Strong seismic anisotropy in the crust of southern African catons

Tuesday, 16 December 2014: 2:25 PM
Hans Thybo, Mohammad Youssof and Irina M Artemieva, University of Copenhagen, Copenhagen, Denmark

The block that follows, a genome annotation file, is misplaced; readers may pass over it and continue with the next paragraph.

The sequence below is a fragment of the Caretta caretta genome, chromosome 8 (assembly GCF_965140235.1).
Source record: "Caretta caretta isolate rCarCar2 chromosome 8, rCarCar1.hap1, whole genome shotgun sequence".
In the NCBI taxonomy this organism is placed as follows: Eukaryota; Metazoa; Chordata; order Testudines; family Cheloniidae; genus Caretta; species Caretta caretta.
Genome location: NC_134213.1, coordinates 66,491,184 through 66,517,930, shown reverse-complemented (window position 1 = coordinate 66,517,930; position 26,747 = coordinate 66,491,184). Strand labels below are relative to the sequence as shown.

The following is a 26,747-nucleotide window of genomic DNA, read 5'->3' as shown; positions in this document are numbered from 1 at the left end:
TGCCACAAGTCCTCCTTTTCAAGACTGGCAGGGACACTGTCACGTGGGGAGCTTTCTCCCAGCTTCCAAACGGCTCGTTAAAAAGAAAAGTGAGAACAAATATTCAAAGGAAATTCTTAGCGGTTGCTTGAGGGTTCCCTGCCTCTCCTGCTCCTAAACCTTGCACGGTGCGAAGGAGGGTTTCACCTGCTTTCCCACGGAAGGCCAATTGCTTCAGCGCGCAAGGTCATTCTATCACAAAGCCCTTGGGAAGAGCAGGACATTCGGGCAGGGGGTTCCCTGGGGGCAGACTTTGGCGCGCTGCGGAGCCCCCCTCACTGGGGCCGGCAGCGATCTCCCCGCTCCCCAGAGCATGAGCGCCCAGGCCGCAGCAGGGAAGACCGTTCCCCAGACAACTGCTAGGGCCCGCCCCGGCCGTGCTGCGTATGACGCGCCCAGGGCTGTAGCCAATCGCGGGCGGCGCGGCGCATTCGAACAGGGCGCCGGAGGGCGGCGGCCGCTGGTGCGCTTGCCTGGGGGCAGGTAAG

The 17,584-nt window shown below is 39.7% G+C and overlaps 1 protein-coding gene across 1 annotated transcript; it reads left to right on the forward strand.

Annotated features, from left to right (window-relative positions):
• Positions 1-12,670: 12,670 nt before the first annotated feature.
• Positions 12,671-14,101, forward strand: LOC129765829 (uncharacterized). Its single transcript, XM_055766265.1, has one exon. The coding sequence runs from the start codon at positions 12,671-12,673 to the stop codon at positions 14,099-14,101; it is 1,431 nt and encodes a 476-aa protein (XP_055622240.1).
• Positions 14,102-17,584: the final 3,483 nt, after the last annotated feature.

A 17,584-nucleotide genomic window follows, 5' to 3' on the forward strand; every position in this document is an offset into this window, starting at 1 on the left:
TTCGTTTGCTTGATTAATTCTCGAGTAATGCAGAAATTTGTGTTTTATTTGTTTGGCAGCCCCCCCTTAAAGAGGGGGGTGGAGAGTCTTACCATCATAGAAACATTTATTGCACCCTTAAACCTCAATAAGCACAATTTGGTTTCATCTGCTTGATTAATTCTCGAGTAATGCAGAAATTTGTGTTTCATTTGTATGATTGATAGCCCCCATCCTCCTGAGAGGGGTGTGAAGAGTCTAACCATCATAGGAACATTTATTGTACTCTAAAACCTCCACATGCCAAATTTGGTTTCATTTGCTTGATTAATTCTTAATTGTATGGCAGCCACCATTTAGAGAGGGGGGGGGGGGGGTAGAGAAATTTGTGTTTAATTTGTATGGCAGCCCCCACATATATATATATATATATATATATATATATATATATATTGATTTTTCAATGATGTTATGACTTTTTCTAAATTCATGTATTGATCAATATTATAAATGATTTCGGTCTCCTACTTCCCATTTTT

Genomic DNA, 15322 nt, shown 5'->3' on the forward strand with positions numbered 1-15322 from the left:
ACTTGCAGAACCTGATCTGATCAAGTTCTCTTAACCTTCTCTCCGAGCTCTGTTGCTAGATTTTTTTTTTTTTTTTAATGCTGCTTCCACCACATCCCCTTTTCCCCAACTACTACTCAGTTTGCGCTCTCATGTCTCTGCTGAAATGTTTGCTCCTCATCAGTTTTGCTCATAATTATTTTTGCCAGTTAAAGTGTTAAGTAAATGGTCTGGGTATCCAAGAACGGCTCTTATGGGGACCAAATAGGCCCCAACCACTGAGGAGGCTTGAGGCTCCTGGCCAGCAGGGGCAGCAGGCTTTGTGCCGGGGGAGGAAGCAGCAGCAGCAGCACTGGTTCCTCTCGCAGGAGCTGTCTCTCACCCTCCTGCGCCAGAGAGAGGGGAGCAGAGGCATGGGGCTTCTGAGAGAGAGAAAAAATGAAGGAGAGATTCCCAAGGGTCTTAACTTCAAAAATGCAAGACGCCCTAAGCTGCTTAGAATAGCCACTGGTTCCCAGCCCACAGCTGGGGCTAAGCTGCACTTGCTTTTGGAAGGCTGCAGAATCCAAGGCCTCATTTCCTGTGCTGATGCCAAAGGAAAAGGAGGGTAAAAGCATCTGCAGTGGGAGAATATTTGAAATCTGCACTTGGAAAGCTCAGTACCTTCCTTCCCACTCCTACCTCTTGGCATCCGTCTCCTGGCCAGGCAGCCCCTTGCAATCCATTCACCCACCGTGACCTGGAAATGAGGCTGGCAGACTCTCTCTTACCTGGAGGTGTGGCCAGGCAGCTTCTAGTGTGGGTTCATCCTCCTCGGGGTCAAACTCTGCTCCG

An enigmatic feature of Precambrian continental lithosphere is its long-term stability, which depends on the degree of coupling between the crust and mantle since cratonisation, despite being affected by mantle flow and plate tectonic forces. Earlier studies of the Kalahari Craton infer deformation of upper mantle by flow with fast direction of seismic anisotropy being parallel to present plate motion, and/or report anisotropy frozen into the lithospheric mantle. We present evidence for very strong seismic anisotropy in the crust of southern Africa, including the cratons. The crustal anisotropy is 30-40% of the total anisotropy as measured by SKS splitting. Our analysis is based on calculation of receiver functions for the data from the SASE experiment which shows strong splitting between the SV and SH components. The direction of the fast axes is uniform within tectonic units and parallel to orogenic strike in the Limpopo and Cape fold belts. It is further parallel to the strike of major dyke swarms which indicates that a large part of the observed anisotropy is controlled by lithosphere fabrics and macroscopic effects. The directions of the fast axes for the crustal anisotropy are parallel to the general directions determined from SKS splitting, although the directions from our analysis of receiver functions is more homogeneous for than for SKS splitting. This analysis indicates parallel fast axes in the crust and in the mantle, which suggests that the crust and lithospheric mantle have been coupled since cratonisation. If so, the apparent match between mantle anisotropy and the present plate motion is coincidental.